You are here

Gender Justice Concerns

When I critique oppressive systems and ideologies, I generally ask two simple questions: Does the system or ideology give one group unearned power over other groups, and especially over others who already have less social power? If the answer is “yes,” then I ask a question I already know the answer to: Is the system safe for the less powerful? Naturally, social hierarchies are safe for those at the top. They’re designed to preserve the existing social structure, which already prioritizes the needs and perspectives of the group with power. Social hierarchies don’t make less powerful people and groups safer. Rather, they exacerbate any vulnerabilities and pose danger and harm to marginalized people. If a system relies on the powerful group behaving rightly and n... Read more
We all have a “thing”—a certain issue, cause, or topic that taps into our passion and causes us to climb up on our soapboxes. One of my “things” is building supportive communities for women in the church. So much so that, when my husband and I were at brunch with a group of friends recently and the conversation at my end of the table turned to women in leadership and ministry, it was only a matter of seconds before I was on my soapbox.  I argued that if a male leader in the church believes that women should be in positions of leadership, but doesn’t use his power to actively work toward that goal, he is sinning.  These words were born out of frustration with a system of complacent privilege in our churches. If we don’t see or... Read more
“Sure, men and women are equal, but men are supposed to lead.” “Of course, men and women are equal, but women are supposed to be submissive.” “All people are equal, but when couples reach an impasse, husbands should make the final decision.” I have heard these “equal, but” statements for years. I’ve heard them in the church. I have heard them among friends, and I have heard them from my students. And, yes, I will admit it. In years past, I have even uttered these “equal, but” phrases myself. Yet, if used to explain differences and roles among other demographic groups, they would almost immediately identified as the contradictory statements that they truly are. Here are a few examples, “Sure, all people a... Read more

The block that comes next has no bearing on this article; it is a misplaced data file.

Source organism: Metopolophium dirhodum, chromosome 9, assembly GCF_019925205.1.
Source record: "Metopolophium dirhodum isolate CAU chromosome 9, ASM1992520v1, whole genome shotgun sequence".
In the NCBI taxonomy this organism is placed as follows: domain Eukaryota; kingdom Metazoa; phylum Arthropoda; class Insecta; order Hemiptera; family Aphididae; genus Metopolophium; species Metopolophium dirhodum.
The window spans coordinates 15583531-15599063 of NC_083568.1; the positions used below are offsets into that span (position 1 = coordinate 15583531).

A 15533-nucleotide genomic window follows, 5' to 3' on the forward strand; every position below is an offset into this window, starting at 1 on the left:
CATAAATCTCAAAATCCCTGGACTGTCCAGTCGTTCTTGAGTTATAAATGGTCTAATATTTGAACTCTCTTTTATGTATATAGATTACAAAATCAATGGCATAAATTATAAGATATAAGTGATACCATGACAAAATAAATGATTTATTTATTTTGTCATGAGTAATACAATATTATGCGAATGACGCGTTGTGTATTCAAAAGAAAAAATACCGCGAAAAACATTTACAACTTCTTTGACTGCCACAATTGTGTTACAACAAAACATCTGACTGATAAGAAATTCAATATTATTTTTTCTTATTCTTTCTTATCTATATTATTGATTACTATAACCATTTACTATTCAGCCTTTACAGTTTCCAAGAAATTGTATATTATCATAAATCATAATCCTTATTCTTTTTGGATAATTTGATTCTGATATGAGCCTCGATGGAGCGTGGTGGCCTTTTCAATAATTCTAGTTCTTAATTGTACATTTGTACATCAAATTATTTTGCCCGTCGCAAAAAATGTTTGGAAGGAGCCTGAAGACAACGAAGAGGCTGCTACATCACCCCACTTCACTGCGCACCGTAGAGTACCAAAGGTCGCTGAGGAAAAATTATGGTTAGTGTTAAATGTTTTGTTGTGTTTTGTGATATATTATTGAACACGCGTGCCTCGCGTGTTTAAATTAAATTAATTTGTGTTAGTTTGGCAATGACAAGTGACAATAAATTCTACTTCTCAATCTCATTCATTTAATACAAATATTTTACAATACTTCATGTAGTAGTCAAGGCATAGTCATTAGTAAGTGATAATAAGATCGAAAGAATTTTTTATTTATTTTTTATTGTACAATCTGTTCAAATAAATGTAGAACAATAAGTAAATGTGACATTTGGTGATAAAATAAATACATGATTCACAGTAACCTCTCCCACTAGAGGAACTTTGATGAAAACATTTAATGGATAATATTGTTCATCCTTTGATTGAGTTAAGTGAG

Special thanks to Autumn Whitefield-Madrano of Huff Post, whose article inspired this post. Author’s Note: Women (and men) demonstrate their God-given abilities and desires in many different ways. The ways in which women express their want is dependent on ability, giftedness, and context. Though this article focuses on athletics as one way in which women express their inner-strength and physical ability, it in no way seeks to suggest that this is the best or only avenue for expressing female worth or capability. I celebrate the unique contributions of women of all abilities in all seasons of life. On July 5, the world celebrated an amazing feat of strength, strategy, and athleticism. Some of the greatest athletes in the world faced down across a football (soccer) field. And t... Read more
This article is a part of the July blog series “Becoming New,” in light of CBE’s 2015 LA Conference, “Becoming New: Man and Woman Together In Christ.” Articles for this month will either introduce conference topics or feature stories of hope, faith, and personal transformation. We invite you to join us this month as we seek to become new together as a community. The first time I realized that I was an egalitarian was before I even knew what the actual word meant. It was my sophomore year of college and I was suddenly starting to feel the pressure from my conservative church. All of my mentors thought it was thrilling to have a student who knew she wanted to pursue ministry as a theology major. However, they were clearly put off at the suggestion o... Read more